The assignee of the present invention recently introduced an all electric riding greens mower. The mower of this all-electric riding greens mower is described in detail in commonly-assigned co-pending U.S. patent application Ser. No. 08/191,553, filed Feb. 3, 1994, now U.S. No. 5,406,778, issued Apr. 18, 1995, the disclosure of which is hereby incorporated by reference. The triplex riding mower disclosed in this co-pending application has a bank of batteries supported near the rear of the frame of the riding mower which provides electrical power for operating the main drive electric motor, three reel motors, and three lift motors for raising and lowering the reel type mowing heads as needed. The main motor drives a transaxle that provides a driving force to the two forward wheels of the triplex mower. The three reel mowers each directly drive one of the reels, which may be operated independently. The three lift motors individually drive a screw-type lift mechanism which raises and lowers a head much the same way that conventional hydraulically-powered single-rod cylinders do. The mower includes a foot pedal controlled by the operator which actuates a potentiometer which directs forward or reverse motion of the vehicle at any desired rate of speed, within the limits permitted by the drive motor control circuitry and by the power capabilities of the main motor and batteries. Heavy duty contactors switchably apply electrical energy to the reel motors, which are provided with the full voltage of the battery pack, which is nominally 48 volts obtained by eight 6-volt batteries wired in series.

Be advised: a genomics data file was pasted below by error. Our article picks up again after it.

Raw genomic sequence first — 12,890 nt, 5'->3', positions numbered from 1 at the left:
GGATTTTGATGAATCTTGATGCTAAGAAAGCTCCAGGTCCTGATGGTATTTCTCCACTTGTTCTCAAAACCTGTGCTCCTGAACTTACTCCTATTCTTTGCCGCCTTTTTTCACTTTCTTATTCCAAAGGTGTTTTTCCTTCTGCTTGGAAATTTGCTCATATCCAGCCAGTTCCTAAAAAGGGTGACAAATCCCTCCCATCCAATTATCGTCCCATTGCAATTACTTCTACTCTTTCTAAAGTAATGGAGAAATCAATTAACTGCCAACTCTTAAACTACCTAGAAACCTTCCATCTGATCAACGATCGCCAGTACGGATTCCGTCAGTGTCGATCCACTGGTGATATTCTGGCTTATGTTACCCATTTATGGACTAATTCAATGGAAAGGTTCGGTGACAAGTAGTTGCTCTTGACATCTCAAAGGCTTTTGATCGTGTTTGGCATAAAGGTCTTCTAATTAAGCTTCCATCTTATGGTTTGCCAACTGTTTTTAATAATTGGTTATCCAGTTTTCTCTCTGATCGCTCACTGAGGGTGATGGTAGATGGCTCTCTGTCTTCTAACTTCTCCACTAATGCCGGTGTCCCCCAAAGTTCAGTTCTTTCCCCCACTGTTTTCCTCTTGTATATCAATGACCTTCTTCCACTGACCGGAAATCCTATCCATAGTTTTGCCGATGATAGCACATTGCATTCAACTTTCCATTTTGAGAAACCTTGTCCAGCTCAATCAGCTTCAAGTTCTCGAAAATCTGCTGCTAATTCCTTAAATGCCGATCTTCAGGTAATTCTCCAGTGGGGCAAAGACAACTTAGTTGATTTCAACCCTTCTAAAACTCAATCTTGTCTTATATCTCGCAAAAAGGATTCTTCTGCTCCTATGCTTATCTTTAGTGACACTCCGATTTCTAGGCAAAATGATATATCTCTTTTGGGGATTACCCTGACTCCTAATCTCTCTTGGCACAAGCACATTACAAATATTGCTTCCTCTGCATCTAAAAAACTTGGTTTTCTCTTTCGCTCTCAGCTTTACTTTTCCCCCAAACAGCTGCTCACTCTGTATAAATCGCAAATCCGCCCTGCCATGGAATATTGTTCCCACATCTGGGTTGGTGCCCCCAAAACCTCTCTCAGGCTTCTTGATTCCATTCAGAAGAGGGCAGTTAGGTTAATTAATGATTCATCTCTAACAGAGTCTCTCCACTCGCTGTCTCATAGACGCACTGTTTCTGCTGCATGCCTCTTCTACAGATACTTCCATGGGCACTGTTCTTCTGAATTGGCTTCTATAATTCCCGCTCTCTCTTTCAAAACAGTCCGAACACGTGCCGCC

There are numerous advantages to using an all-electric riding greens mower. These include very quiet operation, because there is no noisy internal combustion engine. Another advantage is the absence of hydraulic devices and accompanying hydraulic oil on the machine, which eliminates the possibility of hydraulic oil leaks. As is known, hydraulic oil leaks in conventional hydraulically-driven and hydraulically-powered turf care equipment can significantly damage a golf green or fairway if undetected by the mower operator.
Another major advantage of the all-electric greens mower is that it does not produce byproducts of combustion, and thus can operate in areas where the use of conventional internal combustion powered mowers is prohibited due to pollution concerns and regulations.